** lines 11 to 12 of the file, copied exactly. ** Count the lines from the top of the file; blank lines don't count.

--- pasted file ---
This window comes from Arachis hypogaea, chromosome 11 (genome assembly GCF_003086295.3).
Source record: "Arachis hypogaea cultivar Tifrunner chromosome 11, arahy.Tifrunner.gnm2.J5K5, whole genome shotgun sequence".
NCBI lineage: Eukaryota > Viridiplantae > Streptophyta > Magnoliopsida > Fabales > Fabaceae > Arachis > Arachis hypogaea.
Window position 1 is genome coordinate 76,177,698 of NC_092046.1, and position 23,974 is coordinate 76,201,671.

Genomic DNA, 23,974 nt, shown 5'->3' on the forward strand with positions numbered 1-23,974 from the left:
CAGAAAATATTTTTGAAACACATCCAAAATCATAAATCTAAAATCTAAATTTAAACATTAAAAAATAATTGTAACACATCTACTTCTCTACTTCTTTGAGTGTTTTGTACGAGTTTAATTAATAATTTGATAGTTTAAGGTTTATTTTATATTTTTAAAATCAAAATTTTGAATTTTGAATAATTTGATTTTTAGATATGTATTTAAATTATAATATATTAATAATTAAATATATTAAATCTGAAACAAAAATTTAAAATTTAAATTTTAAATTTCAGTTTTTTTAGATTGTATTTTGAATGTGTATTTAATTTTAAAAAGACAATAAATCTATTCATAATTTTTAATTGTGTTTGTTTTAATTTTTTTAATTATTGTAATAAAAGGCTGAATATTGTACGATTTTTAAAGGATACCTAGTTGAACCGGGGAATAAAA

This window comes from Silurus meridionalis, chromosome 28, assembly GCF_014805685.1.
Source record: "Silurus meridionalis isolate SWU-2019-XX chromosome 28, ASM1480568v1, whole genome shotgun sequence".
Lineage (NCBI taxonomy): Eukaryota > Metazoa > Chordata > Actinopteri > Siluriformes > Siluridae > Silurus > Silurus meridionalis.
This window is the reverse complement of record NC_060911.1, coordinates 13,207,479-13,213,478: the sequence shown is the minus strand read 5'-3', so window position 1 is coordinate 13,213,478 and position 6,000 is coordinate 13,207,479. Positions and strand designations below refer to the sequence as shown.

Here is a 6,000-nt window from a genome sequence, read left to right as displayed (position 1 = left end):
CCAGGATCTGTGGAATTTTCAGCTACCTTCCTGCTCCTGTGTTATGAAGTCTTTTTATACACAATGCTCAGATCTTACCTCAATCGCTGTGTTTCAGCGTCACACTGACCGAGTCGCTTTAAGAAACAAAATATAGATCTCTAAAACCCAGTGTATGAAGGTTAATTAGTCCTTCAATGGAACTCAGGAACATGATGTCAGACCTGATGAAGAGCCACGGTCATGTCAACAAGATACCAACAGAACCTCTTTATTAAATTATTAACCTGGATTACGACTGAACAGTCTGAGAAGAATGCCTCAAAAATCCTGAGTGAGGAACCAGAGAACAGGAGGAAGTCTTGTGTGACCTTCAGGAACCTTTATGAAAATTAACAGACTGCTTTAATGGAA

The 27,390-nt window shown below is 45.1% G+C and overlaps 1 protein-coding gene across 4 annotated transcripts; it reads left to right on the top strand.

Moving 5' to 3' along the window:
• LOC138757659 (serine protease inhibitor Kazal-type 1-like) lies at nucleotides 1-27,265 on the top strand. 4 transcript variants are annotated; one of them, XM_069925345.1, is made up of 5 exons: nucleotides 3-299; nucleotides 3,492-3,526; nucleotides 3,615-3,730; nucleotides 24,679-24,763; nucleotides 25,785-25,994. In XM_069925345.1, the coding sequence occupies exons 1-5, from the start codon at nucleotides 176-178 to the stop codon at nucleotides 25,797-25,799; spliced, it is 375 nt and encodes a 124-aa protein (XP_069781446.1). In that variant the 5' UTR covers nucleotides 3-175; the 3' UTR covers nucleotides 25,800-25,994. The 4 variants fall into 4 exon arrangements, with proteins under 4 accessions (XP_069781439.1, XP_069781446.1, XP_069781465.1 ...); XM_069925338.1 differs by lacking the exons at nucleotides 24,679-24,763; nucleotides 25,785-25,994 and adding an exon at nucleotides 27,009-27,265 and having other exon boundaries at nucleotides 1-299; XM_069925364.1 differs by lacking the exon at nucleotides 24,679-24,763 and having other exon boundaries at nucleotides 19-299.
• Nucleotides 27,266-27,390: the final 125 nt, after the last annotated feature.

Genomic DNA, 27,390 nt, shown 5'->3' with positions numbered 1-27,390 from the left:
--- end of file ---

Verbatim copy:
Here is a 6,000-nt window from a genome sequence, read left to right as displayed (position 1 = left end):
CCAGGATCTGTGGAATTTTCAGCTACCTTCCTGCTCCTGTGTTATGAAGTCTTTTTATACACAATGCTCAGATCTTACCTCAATCGCTGTGTTTCAGCGTCACACTGACCGAGTCGCTTTAAGAAACAAAATATAGATCTCTAAAACCCAGTGTATGAAGGTTAATTAGTCCTTCAATGGAACTCAGGAACATGATGTCAGACCTGATGAAGAGCCACGGTCATGTCAACAAGATACCAACAGAACCTCTTTATTAAATTATTAACCTGGATTACGACTGAACAGTCTGAGAAGAATGCCTCAAAAATCCTGAGTGAGGAACCAGAGAACAGGAGGAAGTCTTGTGTGACCTTCAGGAACCTTTATGAAAATTAACAGACTGCTTTAATGGAA